When Nord emerged from the custom’s office at the airfield in Florence, a woman dressed in Oxford bags, a white shirt, and a silk tie fastened with a diamond pin, advanced to shake her hand. ‘You must be Nord? Glad to meet you,’ she said. ‘I’m Theo Fogge. The car’s this way.’
     Theo Fogge was short and stocky with powerful shoulders, cropped hair, and a British accent.
     ‘Are you the Countess’s chauffeur?’ Nord asked her, when she had settled into the passenger seat and Theo Fogge was driving them away from the city.
     ‘Chauffeur? Lord, no – I’m a guest like yourself. But whenever someone needs collecting, Lili likes me to do the driving. She’s never got accustomed to this winding road. Her bad leg, probably.’      ‘Lili?’
     ‘You are new, aren’t you? Countess von Kasabier’s first name is Sibylle, but her friends call her Lili.’
      ‘And the Count – he does not drive?’
Theo Fogge gave Nord a sideways look. ‘Count von Kasabier lives in Brussels, I believe. He has never visited the Villa Gambarelli.’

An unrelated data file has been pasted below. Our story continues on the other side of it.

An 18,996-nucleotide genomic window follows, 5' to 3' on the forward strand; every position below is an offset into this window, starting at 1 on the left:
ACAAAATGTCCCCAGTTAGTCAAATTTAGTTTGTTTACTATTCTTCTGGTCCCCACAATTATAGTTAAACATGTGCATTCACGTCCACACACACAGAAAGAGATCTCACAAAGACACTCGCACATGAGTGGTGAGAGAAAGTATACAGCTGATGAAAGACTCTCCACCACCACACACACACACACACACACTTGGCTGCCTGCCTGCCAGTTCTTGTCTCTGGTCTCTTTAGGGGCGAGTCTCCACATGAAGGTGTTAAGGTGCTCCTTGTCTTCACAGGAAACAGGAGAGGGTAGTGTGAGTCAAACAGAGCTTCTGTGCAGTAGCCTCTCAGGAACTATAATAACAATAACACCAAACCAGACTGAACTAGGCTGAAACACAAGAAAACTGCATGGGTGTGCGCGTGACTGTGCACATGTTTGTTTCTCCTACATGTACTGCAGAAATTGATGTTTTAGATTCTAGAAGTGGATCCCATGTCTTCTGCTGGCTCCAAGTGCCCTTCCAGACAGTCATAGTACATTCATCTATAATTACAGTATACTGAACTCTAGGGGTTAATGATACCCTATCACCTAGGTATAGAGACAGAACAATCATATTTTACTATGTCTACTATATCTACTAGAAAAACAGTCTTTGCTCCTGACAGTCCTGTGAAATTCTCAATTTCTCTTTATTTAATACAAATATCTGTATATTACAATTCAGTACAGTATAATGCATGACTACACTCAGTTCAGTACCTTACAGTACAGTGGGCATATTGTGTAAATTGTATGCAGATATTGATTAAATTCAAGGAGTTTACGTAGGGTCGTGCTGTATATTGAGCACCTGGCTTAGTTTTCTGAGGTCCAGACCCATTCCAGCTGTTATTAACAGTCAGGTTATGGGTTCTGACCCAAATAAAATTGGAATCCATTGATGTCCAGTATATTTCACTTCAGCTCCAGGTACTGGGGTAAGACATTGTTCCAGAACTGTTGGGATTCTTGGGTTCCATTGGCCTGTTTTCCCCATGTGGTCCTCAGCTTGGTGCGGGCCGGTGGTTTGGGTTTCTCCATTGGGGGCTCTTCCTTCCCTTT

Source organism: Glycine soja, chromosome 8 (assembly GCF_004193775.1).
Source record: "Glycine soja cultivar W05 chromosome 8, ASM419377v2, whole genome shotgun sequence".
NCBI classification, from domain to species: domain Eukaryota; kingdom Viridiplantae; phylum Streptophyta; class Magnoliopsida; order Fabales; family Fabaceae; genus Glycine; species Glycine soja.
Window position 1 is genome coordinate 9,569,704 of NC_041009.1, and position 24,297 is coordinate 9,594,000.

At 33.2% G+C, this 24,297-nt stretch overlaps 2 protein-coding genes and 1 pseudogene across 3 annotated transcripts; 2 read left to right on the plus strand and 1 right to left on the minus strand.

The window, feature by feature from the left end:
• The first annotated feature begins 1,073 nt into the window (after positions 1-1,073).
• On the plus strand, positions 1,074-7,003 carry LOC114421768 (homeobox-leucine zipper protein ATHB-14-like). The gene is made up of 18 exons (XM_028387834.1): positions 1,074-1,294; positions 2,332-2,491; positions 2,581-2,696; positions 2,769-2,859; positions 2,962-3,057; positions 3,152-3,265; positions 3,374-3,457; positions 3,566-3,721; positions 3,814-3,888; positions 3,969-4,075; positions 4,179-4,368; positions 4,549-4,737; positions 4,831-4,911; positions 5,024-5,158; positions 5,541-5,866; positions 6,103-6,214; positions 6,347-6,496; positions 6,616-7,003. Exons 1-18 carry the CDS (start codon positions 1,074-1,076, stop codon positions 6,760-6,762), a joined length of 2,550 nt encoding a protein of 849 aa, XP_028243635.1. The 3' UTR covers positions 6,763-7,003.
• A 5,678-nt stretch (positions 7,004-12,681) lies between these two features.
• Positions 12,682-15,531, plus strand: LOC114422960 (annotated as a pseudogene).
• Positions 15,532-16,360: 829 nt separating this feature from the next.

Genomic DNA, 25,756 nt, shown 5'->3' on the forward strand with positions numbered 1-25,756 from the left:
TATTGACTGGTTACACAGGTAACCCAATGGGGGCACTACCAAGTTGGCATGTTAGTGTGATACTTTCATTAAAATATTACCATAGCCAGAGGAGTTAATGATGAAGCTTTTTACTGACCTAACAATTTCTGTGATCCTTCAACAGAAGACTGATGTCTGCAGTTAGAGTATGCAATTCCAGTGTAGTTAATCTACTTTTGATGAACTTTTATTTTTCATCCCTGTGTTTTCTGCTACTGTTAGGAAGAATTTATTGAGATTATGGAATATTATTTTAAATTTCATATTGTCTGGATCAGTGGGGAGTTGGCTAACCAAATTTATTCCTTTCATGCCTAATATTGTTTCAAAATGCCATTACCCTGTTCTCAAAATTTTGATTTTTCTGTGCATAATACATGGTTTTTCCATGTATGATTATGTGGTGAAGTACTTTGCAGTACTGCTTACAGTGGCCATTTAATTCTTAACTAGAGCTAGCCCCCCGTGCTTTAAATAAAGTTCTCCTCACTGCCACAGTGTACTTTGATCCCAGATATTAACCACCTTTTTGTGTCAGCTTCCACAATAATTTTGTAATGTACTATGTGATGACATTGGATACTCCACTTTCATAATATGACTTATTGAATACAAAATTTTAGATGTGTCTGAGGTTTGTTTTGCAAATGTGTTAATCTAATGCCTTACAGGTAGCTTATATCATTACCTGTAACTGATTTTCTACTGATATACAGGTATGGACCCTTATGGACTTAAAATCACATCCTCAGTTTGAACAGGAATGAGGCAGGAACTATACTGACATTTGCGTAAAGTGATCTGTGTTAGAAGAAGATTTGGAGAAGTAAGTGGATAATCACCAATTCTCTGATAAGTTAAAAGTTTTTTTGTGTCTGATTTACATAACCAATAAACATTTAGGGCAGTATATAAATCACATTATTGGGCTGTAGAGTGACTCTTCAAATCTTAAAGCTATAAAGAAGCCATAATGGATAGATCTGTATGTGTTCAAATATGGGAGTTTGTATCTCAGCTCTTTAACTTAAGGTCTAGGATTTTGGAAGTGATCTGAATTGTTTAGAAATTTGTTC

Theo Fogge did drive well, and the road was as steep and winding as she had promised. Confident in the driver’s ability, Nord allowed herself to relax in the passenger seat and enjoy the view, which grew more expansive as they wound their way into the foothills. She felt fatigued from the flight, and would have been happy to maintain a companionable silence. But no one she spoke with before leaving London had been able to tell her anything about the Countess von Kasabier. Nord was curious to learn as much as she could about her
mysterious hostess and she sensed that Theo Fogge could tell her a great deal.      ‘Are there many people staying this weekend?’ she asked.